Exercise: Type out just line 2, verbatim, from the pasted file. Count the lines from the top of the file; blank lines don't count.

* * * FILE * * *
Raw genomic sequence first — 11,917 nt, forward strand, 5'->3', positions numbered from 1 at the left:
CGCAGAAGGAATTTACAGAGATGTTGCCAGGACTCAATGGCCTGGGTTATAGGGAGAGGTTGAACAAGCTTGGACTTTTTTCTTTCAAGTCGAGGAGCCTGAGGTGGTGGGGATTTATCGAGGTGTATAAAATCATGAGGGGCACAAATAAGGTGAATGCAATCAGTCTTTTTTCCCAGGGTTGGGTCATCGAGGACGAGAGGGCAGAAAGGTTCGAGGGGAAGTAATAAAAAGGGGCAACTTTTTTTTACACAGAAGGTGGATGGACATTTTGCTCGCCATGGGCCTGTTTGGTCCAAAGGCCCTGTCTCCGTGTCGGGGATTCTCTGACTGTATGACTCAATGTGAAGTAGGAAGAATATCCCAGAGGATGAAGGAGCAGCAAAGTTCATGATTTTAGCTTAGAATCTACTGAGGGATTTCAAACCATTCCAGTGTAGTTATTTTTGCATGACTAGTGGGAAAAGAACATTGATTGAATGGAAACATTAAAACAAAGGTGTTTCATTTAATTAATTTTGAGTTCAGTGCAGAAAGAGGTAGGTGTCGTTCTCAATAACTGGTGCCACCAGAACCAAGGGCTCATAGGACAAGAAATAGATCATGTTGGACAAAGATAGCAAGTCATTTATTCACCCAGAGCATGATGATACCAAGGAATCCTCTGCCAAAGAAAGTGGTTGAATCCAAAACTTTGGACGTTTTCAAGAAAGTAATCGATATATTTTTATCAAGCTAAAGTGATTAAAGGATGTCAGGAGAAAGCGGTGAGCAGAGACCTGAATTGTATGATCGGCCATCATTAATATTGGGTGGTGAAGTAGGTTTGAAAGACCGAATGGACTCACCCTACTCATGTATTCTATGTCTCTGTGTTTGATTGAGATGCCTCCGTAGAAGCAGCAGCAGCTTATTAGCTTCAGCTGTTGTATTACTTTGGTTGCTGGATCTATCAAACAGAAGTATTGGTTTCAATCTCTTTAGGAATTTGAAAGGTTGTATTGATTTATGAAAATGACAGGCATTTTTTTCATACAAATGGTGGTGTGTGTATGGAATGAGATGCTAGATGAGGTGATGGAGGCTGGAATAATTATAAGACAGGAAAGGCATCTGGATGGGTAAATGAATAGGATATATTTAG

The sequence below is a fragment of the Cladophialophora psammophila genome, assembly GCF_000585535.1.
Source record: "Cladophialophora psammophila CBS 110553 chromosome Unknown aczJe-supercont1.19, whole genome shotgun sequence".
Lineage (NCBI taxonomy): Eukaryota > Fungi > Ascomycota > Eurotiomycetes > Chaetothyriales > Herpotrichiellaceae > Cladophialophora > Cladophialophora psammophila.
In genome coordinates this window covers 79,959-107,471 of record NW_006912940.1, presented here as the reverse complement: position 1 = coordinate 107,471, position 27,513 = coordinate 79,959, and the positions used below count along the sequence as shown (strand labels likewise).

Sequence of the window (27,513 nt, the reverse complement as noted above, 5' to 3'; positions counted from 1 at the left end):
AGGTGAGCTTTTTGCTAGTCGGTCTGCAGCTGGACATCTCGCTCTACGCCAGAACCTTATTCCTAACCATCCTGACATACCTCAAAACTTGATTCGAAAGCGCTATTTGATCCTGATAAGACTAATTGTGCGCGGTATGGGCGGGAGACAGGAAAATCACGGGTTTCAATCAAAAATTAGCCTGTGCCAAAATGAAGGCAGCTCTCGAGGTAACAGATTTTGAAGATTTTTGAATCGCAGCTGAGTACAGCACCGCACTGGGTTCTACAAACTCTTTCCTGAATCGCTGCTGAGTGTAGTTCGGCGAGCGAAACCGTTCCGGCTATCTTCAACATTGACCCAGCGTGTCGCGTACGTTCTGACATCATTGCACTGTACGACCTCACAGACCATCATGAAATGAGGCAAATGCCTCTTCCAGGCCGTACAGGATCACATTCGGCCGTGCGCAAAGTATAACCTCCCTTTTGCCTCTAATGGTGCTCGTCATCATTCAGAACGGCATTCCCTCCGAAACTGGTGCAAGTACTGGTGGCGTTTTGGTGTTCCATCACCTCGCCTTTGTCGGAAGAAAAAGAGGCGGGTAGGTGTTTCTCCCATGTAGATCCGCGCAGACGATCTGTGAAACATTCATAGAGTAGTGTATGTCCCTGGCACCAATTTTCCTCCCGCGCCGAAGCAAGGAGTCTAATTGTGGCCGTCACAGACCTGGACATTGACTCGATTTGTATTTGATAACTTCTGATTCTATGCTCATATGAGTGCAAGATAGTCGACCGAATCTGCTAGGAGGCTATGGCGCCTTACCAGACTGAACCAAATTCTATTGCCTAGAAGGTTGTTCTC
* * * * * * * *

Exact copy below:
CGCAGAAGGAATTTACAGAGATGTTGCCAGGACTCAATGGCCTGGGTTATAGGGAGAGGTTGAACAAGCTTGGACTTTTTTCTTTCAAGTCGAGGAGCCTGAGGTGGTGGGGATTTATCGAGGTGTATAAAATCATGAGGGGCACAAATAAGGTGAATGCAATCAGTCTTTTTTCCCAGGGTTGGGTCATCGAGGACGAGAGGGCAGAAAGGTTCGAGGGGAAGTAATAAAAAGGGGCAACTTTTTTTTACACAGAAGGTGGATGGACATTTTGCTCGCCATGGGCCTGTTTGGTCCAAAGGCCCTGTCTCCGTGTCGGGGATTCTCTGACTGTATGACTCAATGTGAAGTAGGAAGAATATCCCAGAGGATGAAGGAGCAGCAAAGTTCATGATTTTAGCTTAGAATCTACTGAGGGATTTCAAACCATTCCAGTGTAGTTATTTTTGCATGACTAGTGGGAAAAGAACATTGATTGAATGGAAACATTAAAACAAAGGTGTTTCATTTAATTAATTTTGAGTTCAGTGCAGAAAGAGGTAGGTGTCGTTCTCAATAACTGGTGCCACCAGAACCAAGGGCTCATAGGACAAGAAATAGATCATGTTGGACAAAGATAGCAAGTCATTTATTCACCCAGAGCATGATGATACCAAGGAATCCTCTGCCAAAGAAAGTGGTTGAATCCAAAACTTTGGACGTTTTCAAGAAAGTAATCGATATATTTTTATCAAGCTAAAGTGATTAAAGGATGTCAGGAGAAAGCGGTGAGCAGAGACCTGAATTGTATGATCGGCCATCATTAATATTGGGTGGTGAAGTAGGTTTGAAAGACCGAATGGACTCACCCTACTCATGTATTCTATGTCTCTGTGTTTGATTGAGATGCCTCCGTAGAAGCAGCAGCAGCTTATTAGCTTCAGCTGTTGTATTACTTTGGTTGCTGGATCTATCAAACAGAAGTATTGGTTTCAATCTCTTTAGGAATTTGAAAGGTTGTATTGATTTATGAAAATGACAGGCATTTTTTTCATACAAATGGTGGTGTGTGTATGGAATGAGATGCTAGATGAGGTGATGGAGGCTGGAATAATTATAAGACAGGAAAGGCATCTGGATGGGTAAATGAATAGGATATATTTAG